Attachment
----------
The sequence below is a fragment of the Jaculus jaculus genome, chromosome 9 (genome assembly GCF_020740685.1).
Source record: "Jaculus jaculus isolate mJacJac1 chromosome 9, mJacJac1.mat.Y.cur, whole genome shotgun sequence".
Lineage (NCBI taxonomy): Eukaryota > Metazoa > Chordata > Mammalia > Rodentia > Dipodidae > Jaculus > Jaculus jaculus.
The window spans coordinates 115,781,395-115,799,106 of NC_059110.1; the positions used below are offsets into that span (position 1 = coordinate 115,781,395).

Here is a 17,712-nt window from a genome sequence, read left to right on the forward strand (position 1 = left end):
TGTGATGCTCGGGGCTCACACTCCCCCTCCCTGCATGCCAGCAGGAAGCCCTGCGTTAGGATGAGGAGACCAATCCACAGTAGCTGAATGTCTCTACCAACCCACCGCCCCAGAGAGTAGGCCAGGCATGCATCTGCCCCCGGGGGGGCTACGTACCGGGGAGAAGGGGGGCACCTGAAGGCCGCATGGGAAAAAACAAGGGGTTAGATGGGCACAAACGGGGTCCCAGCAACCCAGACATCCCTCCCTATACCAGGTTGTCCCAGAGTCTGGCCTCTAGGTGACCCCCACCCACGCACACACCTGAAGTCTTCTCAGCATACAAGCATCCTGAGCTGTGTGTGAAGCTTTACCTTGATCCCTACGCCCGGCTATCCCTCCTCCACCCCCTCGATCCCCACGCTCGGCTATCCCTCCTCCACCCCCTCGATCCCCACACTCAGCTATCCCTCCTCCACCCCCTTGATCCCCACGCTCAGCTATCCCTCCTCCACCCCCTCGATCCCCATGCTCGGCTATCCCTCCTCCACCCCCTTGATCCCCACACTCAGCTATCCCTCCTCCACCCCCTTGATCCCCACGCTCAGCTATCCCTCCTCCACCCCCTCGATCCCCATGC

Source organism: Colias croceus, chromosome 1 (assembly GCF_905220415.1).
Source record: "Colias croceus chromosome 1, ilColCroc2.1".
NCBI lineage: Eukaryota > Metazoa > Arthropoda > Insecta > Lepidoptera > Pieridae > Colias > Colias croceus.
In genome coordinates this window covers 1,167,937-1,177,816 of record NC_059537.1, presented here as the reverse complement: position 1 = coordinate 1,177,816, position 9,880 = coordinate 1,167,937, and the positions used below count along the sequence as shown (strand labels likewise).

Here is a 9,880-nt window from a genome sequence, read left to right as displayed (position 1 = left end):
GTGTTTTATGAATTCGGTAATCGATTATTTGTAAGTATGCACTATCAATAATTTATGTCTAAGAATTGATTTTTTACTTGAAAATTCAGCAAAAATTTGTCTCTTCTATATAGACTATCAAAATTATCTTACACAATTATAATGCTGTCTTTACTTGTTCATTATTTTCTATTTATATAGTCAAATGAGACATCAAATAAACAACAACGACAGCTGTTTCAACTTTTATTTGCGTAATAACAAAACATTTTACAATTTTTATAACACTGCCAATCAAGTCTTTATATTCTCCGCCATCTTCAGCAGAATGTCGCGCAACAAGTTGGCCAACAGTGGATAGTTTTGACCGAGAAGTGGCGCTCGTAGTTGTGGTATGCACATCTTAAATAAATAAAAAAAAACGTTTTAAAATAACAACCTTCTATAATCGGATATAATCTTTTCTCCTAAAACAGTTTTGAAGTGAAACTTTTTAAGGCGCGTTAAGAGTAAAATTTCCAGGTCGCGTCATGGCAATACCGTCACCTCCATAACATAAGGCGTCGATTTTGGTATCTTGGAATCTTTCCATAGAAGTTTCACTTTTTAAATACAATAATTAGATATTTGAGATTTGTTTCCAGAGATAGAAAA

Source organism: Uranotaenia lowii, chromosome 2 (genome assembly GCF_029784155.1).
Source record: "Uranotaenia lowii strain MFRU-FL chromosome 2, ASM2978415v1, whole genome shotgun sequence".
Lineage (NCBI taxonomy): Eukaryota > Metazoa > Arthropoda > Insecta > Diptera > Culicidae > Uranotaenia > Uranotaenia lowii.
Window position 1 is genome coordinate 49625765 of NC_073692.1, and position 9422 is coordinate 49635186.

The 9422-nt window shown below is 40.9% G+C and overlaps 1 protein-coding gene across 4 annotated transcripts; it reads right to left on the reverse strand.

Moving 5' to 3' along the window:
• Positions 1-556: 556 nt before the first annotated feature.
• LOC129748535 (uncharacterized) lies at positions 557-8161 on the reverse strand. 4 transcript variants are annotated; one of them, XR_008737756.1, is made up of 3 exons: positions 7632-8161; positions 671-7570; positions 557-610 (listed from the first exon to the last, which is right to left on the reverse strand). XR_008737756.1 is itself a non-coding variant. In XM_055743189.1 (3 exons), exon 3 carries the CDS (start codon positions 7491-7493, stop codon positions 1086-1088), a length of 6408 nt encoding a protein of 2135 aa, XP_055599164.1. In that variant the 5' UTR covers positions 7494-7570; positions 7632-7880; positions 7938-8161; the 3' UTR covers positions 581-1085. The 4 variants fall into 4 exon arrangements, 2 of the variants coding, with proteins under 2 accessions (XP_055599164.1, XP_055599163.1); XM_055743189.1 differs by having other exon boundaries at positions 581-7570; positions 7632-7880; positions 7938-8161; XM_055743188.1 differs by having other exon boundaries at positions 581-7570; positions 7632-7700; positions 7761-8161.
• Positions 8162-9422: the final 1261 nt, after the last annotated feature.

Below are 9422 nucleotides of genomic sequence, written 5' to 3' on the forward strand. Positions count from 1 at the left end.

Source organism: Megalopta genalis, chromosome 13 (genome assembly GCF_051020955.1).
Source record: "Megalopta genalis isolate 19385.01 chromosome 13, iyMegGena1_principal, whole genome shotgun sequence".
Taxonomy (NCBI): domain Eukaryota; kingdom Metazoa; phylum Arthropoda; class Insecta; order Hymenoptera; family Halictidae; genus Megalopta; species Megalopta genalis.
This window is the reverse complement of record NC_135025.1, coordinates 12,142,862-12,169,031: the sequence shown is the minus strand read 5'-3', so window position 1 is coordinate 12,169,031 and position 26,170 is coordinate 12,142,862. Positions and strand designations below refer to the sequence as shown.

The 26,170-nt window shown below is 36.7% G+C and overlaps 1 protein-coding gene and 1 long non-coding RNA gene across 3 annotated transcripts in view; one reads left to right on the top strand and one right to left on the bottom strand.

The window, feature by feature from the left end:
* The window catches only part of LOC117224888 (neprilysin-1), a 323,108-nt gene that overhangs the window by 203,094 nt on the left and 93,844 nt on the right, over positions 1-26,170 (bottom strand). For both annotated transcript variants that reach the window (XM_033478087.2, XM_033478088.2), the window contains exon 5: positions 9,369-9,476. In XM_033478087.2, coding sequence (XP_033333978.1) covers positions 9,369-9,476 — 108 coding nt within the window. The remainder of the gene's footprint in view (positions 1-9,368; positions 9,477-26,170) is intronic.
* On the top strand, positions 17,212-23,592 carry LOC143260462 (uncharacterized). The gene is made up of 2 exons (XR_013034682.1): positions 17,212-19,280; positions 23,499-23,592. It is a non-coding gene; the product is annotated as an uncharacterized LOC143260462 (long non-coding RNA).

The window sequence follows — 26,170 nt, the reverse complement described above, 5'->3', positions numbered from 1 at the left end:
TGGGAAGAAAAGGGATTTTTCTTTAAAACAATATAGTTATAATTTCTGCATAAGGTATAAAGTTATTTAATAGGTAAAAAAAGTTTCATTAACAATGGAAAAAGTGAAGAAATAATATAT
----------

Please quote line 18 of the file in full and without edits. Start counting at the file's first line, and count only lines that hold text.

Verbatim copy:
Moving 5' to 3' along the window: